Software system 700 is provided for directing the operation of computing device 600. Software system 700, which may be stored in system memory (RAM) 606 and on fixed storage (e.g., hard disk or flash memory) 610, includes a kernel or operating system (OS) 710.

The OS 710 manages low-level aspects of computer operation, including managing execution of processes, memory allocation, file input and output (I/O), and device I/O. One or more application programs, represented as 702A, 702B, 702C . . . 702N, may be “loaded” (e.g., transferred from fixed storage 610 into memory 606) for execution by the system 700. The applications or other software intended for use on device 700 may also be stored as a set of downloadable computer-executable instructions, for example, for downloading and installation from an Internet location (e.g., a Web server, an app store, or other online service).

Software system 700 includes a graphical user interface (GUI) 715, for receiving user commands and data in a graphical (e.g., “point-and-click” or “touch gesture”) fashion. These inputs, in turn, may be acted upon by the system 700 in accordance with instructions from operating system 710 and/or application(s) 702. The GUI 715 also serves to display the results of operation from the OS 710 and application(s) 702, whereupon the user may supply additional inputs or terminate the session (e.g., log off).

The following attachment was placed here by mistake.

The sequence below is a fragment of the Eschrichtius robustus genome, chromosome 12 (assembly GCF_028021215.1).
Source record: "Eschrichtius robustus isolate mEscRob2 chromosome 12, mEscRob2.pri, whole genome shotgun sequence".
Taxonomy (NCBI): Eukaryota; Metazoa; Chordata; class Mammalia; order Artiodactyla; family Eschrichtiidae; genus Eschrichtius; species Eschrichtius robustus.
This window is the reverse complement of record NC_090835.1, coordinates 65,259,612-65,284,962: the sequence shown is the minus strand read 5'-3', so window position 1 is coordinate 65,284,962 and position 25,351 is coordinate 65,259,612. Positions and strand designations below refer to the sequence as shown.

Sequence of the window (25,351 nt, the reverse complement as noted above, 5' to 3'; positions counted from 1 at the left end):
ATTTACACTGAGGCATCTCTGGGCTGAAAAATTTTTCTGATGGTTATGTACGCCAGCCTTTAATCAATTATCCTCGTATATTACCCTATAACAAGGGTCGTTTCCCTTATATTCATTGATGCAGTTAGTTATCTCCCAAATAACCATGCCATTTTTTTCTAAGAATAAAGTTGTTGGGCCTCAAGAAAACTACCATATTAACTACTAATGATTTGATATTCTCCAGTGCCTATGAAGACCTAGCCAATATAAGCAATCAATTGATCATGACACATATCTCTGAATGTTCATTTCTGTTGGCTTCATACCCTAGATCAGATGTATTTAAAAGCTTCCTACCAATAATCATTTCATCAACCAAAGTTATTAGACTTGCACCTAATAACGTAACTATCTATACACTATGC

OS 710 can execute directly on the bare hardware 720 (e.g., processor(s) 604) of device 600. Alternatively, a hypervisor or virtual machine monitor (VMM) 730 may be interposed between the bare hardware 720 and the OS 710. In this configuration, VMM 730 acts as a software “cushion” or virtualization layer between the OS 710 and the bare hardware 720 of the device 600.

VMM 730 instantiates and runs one or more virtual machine instances (“guest machines”). Each guest machine comprises a “guest” operating system, such as OS 710, and one or more applications, such as application(s) 702, designed to execute on the guest operating system. The VMM 730 presents the guest operating systems with a virtual operating platform and manages the execution of the guest operating systems.

In some instances, the VMM 730 may allow a guest operating system to run as if it is running on the bare hardware 720 of device 600 directly. In these instances, the same version of the guest operating system configured to execute on the bare hardware 720 directly may also execute on VMM 730 without modification or reconfiguration. In other words, VMM 730 may provide full hardware and CPU virtualization to a guest operating system in some instances.

In other instances, a guest operating system may be specially designed or configured to execute on VMM 730 for efficiency. In these instances, the guest operating system is “aware” that it executes on a virtual machine monitor. In other words, VMM 730 may provide para-virtualization to a guest operating system in some instances.

The above-described computer hardware and software is presented for purpose of illustrating the underlying computer components that may be employed for implementing the example embodiment(s). The example embodiment(s), however, are not necessarily limited to any particular computing environment or computing device configuration. Instead, the example embodiment(s) may be implemented in any type of system architecture or processing environment that one skilled in the art, in light of this disclosure, would understand as capable of supporting the features and functions of the example embodiment(s) presented herein.